The City of Fremont is taking comprehensive steps to reduce traffic speeds in an effort to keep the city safe from both the spread of Coronavirus disease (COVID-19) and from traffic crashes. With the Shelter in Place Order issued by the Alameda County Public Health Department in effect, more people are walking and bicycling in their neighborhoods to get exercise and travel to essential services nearby. With less vehicular traffic on Fremont roadways, the City is concerned motorists may start to speed on streets, endangering those out for a local stroll or bike ride.
“We’re hearing stories from around the country that while traffic volumes are less than half of what they used to be, traffic speeding has more than doubled,” said Fremont Mayor Lily Mei. “While Fremont is not seeing a high number of complaints in our city, we’re taking a proactive stance to increase pedestrian safety while also doing our part to simultaneously beat COVID-19. I want to thank you for your anticipated cooperation as we navigate the effects of this public health crisis.”
20 Mile Per Hour Speed Advisory for Neighborhood Streets
Neighborhood speed limits for residential streets are 25 mph throughout Fremont as established by state law. During these unprecedented times, Fremont is asking community members to reduce their speed to 20 mph within neighborhoods and to be extra alert for people walking and biking. With social/physical distancing in place to maintain a 6-foot distance from others, some people are stepping into the streets to pass one another along sidewalks.
“Speed limits are set for typical conditions,” said Fremont Police Chief Kimberly Petersen. “Yet, there is nothing typical about COVID-19 and we all need to slow down somewhat and adapt our lifestyles to the times. The safety of our community is our highest priority, and being extra cautious as a driver could save a life.” The City is requesting the community to voluntarily comply with driving 20 mph or less in neighborhoods. The Fremont Police Department will not be enforcing the advisory speed limit.
To help communicate the advisory 20 mph neighborhood speed limit, the City’s Public Works Department is partnering with the Fremont Mobility Commission and Bike Fremont to launch the “Drive Slowly, Be Healthy” campaign. Yard signs will be produced and distributed to interested community members to communicate messages such as “20 is Plenty” and “Look Out for Each Other.” To request a yard sign(s) please email or for more information call 510-494-4745.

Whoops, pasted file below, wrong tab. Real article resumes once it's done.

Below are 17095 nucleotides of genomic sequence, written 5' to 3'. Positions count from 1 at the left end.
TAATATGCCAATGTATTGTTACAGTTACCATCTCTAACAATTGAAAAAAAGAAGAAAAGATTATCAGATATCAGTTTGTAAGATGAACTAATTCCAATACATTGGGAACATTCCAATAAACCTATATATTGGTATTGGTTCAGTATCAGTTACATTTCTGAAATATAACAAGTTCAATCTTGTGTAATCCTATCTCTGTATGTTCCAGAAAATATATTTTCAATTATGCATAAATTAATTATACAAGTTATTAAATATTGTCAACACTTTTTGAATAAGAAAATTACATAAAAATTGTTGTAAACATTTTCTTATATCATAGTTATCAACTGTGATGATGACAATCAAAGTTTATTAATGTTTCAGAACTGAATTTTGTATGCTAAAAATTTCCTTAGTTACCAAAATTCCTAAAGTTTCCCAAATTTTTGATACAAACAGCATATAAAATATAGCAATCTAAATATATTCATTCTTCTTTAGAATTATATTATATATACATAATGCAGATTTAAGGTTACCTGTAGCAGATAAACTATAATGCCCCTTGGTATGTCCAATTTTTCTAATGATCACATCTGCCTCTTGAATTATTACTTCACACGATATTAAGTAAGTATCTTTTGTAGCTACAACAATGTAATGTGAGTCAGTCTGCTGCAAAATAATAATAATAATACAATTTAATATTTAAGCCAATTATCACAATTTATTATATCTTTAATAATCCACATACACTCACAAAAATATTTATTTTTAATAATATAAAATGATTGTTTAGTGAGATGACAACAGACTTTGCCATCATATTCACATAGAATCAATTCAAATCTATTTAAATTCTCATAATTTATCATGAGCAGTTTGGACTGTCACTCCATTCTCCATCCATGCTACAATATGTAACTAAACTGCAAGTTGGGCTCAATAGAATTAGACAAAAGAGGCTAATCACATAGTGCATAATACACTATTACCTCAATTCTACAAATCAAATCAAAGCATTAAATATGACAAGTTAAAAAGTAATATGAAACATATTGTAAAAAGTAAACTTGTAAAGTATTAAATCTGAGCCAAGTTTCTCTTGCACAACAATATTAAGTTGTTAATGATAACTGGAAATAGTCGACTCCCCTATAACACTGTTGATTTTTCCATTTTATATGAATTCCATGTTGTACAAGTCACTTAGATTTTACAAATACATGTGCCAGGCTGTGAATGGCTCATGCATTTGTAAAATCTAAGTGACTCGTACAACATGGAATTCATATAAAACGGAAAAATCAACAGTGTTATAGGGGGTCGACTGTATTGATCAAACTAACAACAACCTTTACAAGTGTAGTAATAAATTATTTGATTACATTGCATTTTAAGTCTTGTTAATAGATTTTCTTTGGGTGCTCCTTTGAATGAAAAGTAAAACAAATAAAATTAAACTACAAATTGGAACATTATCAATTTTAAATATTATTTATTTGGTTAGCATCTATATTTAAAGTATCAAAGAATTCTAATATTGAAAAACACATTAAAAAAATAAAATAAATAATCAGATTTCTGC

Fremont’s Public Works Director Hans Larsen explained that the “Drive Slowly, Be Healthy” program name is derived from the Don’t Worry, Be Happy song by Bobby McFerrin. “With so many people staying at home these days,” said Larsen, “we hope this will be a fun outlet for creative expression and serve as an important community service message.” The City plans to produce a video and post it to its website and social media channels.
Reduced Speed Limits on Major Streets
As part of Fremont’s ongoing implementation of its Vision Zero traffic safety program, efforts were already underway to slow traffic on the City’s major streets, where most of the severe injury and traffic fatalities occur. On Tuesday, April 14,, 2020, at its regularly scheduled City Council meeting held virtually, the Fremont City Council approved an ordinance to lower the speed limit by 5 mph along 38 street segments, including portions of Ardenwood Boulevard, Blacow Road, Driscoll Road, Fremont Boulevard, Grimmer Boulevard, Mowry Avenue, Niles Boulevard, Paseo Padre Parkway, Peralta Boulevard, Stevenson Boulevard, Warren Avenue, and Washington Boulevard. The project will involve the changing of 165 speed limits signs with the work being done by the City’s Street Maintenance crews during April and May. An initial City Council report on the topic from March 3, 2020, has information about the specific locations planned for a lower speed limit. View the staff report.
Radar Speed Feedback Signs with Real-Time Data Collection
Over the next two months, Fremont is also installing 30 new radar speed feedback signs at locations throughout the city, increasing the total number of these signs from 15 to 45. The signs provide feedback information to drivers of their actual speed and informs them to “slow down” if their speed exceeds the posted speed limit. The sign equipment captures speed data information that is transmitted in real-time to the City’s Transportation Engineering staff and is used to advise the Fremont Police Department of speeding “hot spots” for traffic enforcement.
“This new traffic safety technology is a key tool to help Fremont meet its vision for zero traffic fatalities. As we have seen from our analysis of crash reports, unsafe speeds are a leading cause of major traffic crashes,” said Assistant City Engineer Noe Veloso.
For more information and updates on the City of Fremont’s traffic safety programs, visit the Fremont Vision Zero webpage.
For more information and updates on how the City of Fremont is monitoring the Coronavirus Disease 2019 (COVID-19), visit our Coronavirus webpage.. General updates will be made to the City’s social media accounts on Facebook, Nextdoor, Nixle, and Twitter; follow our channels.